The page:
Good reasons for container planting
- The container themselves are decorative as well as the plant material.
- Perfect for small gardens.
- They provide a good medium for mixing and matching plant material.
- They can be used to camouflage bad views or provide an attractive focus.
- Can add height and dimension to a garden.
- Can be used to define space such as a walkway.
- Can be moved around during the season to add interest.
- Group containers in uneven numbers (three, five)
- Use a mixture of large and small containers.
- Choose a container that complements the architecture of the house or the colour scheme of the garden.
- Layer the plant material that is, put tall materials in the back or centre, mid-size spreading or bushy plants in the middle and low-growing or trailing plants at the edge.
- Use mature plants to give your planter a lush full look immediately.
- The bigger the container the better it is.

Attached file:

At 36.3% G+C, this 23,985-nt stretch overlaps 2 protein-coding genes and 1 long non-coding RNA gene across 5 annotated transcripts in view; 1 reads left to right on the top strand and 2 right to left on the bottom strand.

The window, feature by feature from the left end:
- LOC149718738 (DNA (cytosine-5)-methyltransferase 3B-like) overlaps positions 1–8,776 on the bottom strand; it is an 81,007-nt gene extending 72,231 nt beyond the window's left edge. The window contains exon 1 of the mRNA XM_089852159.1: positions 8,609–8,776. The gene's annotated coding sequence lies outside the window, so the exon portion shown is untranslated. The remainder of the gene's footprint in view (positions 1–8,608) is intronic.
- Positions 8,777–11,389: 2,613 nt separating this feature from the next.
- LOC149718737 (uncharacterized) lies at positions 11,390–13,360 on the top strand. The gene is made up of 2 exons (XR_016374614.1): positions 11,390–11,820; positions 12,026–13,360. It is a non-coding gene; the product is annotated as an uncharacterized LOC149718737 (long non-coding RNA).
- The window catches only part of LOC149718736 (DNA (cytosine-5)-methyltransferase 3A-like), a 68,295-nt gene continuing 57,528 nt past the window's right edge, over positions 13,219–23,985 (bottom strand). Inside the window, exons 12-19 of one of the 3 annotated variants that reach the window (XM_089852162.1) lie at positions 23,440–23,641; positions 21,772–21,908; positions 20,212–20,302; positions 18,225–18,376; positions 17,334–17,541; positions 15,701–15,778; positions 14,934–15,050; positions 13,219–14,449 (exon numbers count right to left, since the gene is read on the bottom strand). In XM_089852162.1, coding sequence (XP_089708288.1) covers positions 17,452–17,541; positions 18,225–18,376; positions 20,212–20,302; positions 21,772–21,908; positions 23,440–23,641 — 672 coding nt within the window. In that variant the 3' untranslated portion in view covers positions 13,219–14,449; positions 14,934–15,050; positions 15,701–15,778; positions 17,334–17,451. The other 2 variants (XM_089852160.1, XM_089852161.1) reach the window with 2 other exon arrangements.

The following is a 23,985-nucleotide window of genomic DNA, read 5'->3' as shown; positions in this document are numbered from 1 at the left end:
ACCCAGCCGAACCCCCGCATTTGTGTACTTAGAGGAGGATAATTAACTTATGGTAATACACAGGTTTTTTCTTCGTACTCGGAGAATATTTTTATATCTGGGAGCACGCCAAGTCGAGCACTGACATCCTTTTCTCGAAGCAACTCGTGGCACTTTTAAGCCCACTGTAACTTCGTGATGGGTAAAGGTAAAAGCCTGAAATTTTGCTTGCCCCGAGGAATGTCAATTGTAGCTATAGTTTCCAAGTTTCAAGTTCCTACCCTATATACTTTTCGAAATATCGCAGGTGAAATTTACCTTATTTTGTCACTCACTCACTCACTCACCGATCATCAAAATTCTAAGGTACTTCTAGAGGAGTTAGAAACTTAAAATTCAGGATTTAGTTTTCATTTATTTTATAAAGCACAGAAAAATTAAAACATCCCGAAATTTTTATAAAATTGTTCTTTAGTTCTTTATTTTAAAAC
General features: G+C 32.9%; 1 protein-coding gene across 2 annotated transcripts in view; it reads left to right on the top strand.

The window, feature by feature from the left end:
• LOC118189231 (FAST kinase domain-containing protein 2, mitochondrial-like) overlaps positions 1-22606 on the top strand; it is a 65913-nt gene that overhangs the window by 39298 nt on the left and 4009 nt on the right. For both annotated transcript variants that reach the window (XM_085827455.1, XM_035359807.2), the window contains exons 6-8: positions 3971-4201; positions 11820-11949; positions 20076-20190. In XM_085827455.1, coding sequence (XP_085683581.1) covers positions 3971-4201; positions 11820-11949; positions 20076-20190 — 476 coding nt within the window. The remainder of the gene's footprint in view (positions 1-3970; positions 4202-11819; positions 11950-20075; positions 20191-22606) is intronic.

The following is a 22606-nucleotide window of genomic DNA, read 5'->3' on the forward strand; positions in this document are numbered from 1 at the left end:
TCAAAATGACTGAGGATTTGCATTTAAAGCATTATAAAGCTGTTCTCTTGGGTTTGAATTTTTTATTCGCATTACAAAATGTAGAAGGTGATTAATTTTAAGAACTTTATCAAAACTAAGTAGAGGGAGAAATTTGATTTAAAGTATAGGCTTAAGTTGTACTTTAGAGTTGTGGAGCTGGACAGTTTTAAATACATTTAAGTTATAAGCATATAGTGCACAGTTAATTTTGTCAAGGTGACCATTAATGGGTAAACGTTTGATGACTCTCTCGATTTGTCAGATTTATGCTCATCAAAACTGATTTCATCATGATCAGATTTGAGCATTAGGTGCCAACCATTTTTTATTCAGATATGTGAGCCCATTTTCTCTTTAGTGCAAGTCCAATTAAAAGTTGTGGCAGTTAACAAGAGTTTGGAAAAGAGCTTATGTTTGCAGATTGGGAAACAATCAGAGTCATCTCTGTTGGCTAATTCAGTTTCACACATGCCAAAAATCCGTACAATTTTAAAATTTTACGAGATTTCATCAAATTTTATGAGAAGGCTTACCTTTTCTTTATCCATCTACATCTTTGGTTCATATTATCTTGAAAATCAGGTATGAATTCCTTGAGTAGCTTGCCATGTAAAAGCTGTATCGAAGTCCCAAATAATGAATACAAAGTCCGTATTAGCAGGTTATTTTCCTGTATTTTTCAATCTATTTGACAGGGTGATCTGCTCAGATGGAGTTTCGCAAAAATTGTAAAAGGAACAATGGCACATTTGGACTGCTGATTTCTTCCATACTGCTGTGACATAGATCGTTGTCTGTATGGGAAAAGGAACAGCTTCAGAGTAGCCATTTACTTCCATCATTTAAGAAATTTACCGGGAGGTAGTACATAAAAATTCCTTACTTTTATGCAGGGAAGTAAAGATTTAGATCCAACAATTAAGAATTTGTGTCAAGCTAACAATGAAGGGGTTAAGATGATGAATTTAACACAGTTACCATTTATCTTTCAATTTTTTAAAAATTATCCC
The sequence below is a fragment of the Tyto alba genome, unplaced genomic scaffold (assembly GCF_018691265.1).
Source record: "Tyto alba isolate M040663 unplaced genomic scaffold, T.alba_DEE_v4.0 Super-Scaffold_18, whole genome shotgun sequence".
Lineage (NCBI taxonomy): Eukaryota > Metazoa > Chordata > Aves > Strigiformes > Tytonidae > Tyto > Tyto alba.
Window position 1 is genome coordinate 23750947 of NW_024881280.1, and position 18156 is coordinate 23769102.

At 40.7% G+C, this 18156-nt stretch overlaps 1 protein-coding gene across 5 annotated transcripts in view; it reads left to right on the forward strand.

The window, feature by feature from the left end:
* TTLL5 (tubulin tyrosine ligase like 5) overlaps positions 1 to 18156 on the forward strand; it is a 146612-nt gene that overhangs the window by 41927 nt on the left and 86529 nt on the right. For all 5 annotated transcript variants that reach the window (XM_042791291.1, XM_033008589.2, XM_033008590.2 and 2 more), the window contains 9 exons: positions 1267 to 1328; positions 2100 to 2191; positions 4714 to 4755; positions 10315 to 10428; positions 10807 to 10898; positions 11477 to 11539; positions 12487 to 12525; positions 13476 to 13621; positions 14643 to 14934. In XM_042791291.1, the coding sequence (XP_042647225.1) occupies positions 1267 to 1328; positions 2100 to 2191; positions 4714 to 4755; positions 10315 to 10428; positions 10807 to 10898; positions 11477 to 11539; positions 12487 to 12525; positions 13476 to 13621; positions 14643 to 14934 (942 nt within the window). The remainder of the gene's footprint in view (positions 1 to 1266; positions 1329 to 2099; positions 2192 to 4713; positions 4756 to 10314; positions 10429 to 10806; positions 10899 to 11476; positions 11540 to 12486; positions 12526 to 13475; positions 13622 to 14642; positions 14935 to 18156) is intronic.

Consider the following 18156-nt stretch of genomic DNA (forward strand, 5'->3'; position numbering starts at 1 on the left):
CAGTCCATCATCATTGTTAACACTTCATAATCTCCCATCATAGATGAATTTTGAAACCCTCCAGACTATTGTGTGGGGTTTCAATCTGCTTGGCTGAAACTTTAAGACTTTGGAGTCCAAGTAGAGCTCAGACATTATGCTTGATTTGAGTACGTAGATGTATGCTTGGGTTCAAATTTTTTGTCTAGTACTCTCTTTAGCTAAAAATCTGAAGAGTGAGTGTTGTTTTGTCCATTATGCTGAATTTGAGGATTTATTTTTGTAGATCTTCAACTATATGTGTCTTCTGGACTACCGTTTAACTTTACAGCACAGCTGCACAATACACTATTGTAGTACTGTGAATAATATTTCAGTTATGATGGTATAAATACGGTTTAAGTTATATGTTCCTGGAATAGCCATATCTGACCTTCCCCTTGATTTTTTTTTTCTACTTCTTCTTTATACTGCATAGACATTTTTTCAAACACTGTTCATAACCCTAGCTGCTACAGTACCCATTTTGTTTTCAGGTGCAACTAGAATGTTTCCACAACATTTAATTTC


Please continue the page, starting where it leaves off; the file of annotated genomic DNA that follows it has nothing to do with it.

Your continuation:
How to plant in containers
- Arrange plants (still in their pots) on work space to determine the planting configuration.
- Make sure the pot has drainage holes for excess water to escape. Put clay shards or pieces of stone to prevent clogging of the hole. Where the pot does not have drainage holes, the pieces of stone will also provide drainage.
- For large containers, you can put large plastic container at the bottom to save on soil and this will make the container lighter.
- Use light soil specially formulated for planters.
- Dampen the soil mix and add soil to the container to within a few inches from the rim.
- Plant the material as planned.
- Add more soil, patting and firming around the roots to provide stability.
- Water well and add transplant fertilizer.
- Water frequently, during sunny periods, you may have to water daily.
- When watering, use a fine spray to avoid disturbing the soil.
- Remove spent flowers to encourage further flower and root production.
- Clip off dead or damaged leaves.
- Rotate container regularly